Colonial and quiet, with modern menus

Preservation both restores, reveals

The Webb-Deane-Stevens Museum comprises three houses that interpret 250 years of Wethersfield, Conn. history. The Webb-Deane-Stevens Museum comprises three houses that interpret 250 years of Wethersfield, Conn. history. (Ellen Albanese for The Boston Globe)
By Ellen Albanese
Globe Correspondent / March 24, 2010

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After several miles of strip malls and chain restaurants on Route 99, better known locally as the Silas Deane Highway, the village of “Old Wethersfield’’ comes as a pleasant surprise. Traffic noise recedes, sometimes replaced by the clip-clop of horse-drawn carriages. A 1764 church anchors the downtown, and red-brick sidewalks pass beautifully preserved homes in the largest historic district in the state, all of which makes the town a charming weekend destination for couples.

The town’s most spectacular lodging is the Silas W. Robbins House (185 Broad St., 860-571-8733,, $195-$325), a lavish wedding cake of a mansion across from the picturesque Broad Street Green. After years of neglect, this 1873 French Second Empire home was restored by local residents John and Shireen Aforismo, who opened it in 2007. The Chester Bulkley House (184 Main St., 860-563-4236,, doubles $95-$145) is a homey bed-and-breakfast in the heart of the historic district. The decor reflects innkeeper Tom Aufiero’s penchant for all things Victorian.

Lucky Lou’s (222 Main St., 860-257-0700,, $7-$26) in the 1787 Standish House offers a menu of upscale pub food as well as full dinners all day. Angus burger sliders with Parmesan frites are popular, and a lobster-chive wrap encased loads of fresh lobster. It’s pleasant to sit on the second floor and look through the 12-over-12 windows at the village below. Among the town’s many pizza joints, Village Pizza (233 Main St., 860-563-1513,, $6-$20) in the historic district and Vito’s Pizzeria (673 Silas Dean Highway, 860-563-3333,, $9-$25) stand out. Besides Italian classics, Village offers several Greek specialties, including Greek salad and a moussaka gourmet pizza. There’s more space to dine in at Vito’s, where hot eggplant salad and spinach pizza are popular items. Spicy Green Bean Deli (285 Main St., 860-563-3100,, lunch $6-$9.50) is a hole-in-the-wall known for its homemade soups and chowders and “overstuffed’’ deli sandwiches. And, yes, you really do get a spicy green bean and a pickle with your sandwich. There’s more than chocolate to the Narcissus Chocolate Cafe (7 Railroad Place, 860-436-9311,, lunch $5.50-$8.50). The restaurant, in a former railroad depot, also serves homemade quiche, sandwiches, wraps, and panini, which diners can enjoy at tables or in upholstered chairs. Owner Carol Kober-Narciss likes to buy local; she gets organic, vegan chocolates from a chocolatier in Manchester and serves Daybreak coffee roasted in Glastonbury, along with delicious-sounding hot and cold chocolate beverages.

During the day
Begin your visit to the compact historical downtown at the visitors center in the Keeney Memorial Cultural Center (200 Main St., 860-529-7656), run by the Wethersfield Historical Society. Current exhibits include “Legendary People, Ordinary Lives,’’ a timeline of the town’s history, where you’ll learn about “onion maidens,’’ 18th-century women who helped make the red onion the symbol of Wethersfield’s agricultural success, and “Connecticut Rocks,’’ a look at the geology of an area known for its stone walls. The three houses of the Webb-Deane-Stevens Museum (211 Main St., 860-529-0612,, $8 adults, $4 students and children, closed January through March) interpret 250 years of town history. The oldest, the 1752 Joseph Webb House, served as George Washington’s headquarters in May 1781. It was later owned by photographer Wallace Nutting, who was instrumental in the Colonial Revival movement. The Silas Deane House was built for the country’s first diplomat. The Isaac Stevens House depicts life during the Industrial Revolution and contains one of the first cookbooks published in this country. Sign on for a tour with a guide who will weave a fascinating soap opera of the real people attached to these houses. The museum also manages the Buttolph-Williams House (249 Broad St., 860-529-0612,, $4 adults, May-October), which was the model for the award-winning young adult novel “The Witch of Blackbird Pond’’ by Elizabeth Speare. At Wethersfield Cove, a 17th-century warehouse showcases exhibits on the maritime trade that flourished between 1650 and 1830 (weekends May-October, $1 adults).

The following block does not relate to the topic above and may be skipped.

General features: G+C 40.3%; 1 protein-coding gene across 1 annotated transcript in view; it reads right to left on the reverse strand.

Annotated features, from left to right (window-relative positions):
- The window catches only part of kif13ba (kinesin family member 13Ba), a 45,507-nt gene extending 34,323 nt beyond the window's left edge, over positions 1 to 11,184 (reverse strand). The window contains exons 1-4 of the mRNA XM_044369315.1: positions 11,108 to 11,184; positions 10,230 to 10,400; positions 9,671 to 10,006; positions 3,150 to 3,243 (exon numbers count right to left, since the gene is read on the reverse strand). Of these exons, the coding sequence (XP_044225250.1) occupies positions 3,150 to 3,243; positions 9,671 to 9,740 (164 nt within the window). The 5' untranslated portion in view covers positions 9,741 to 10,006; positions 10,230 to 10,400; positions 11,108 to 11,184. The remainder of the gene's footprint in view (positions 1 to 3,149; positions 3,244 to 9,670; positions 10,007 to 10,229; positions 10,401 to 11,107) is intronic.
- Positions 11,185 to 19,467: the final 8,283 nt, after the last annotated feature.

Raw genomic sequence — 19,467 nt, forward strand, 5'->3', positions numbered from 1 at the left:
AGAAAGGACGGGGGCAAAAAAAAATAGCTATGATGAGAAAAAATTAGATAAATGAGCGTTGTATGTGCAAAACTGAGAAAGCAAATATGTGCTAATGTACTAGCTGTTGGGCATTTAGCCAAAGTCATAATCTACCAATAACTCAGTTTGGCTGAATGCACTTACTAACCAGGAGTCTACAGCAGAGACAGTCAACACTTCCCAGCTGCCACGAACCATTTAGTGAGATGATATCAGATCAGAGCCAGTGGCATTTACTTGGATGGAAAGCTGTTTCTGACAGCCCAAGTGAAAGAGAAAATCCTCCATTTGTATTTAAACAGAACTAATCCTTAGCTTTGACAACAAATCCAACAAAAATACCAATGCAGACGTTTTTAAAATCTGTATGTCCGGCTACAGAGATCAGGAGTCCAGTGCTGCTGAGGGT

After dark
Thank goodness Clearing House Auction Galleries (207 Church St., 860-529-334, was holding an auction when we visited Wethersfield on a Wednesday night, or we would have struck out on night life. Though we weren’t bidding, it was fun to check out the items beforehand and watch the action (clearly someone knew more than we did about the nondescript wooden cow that went for $240). Vito’s (see Dine) has a piano player on Thursday, Friday, and Saturday nights. The last concert of this season’s Keeney Memorial Cultural Center music series will feature the Reminisce Jazz Combo on April 8. Narcissus Chocolate Cafe (see Dine) has occasional Friday night movies or music; next up is guitarist Jay Laboy on April 30. Most folks seeking night life head to Hartford, just 10 minutes away.

Ellen Albanese can be reached at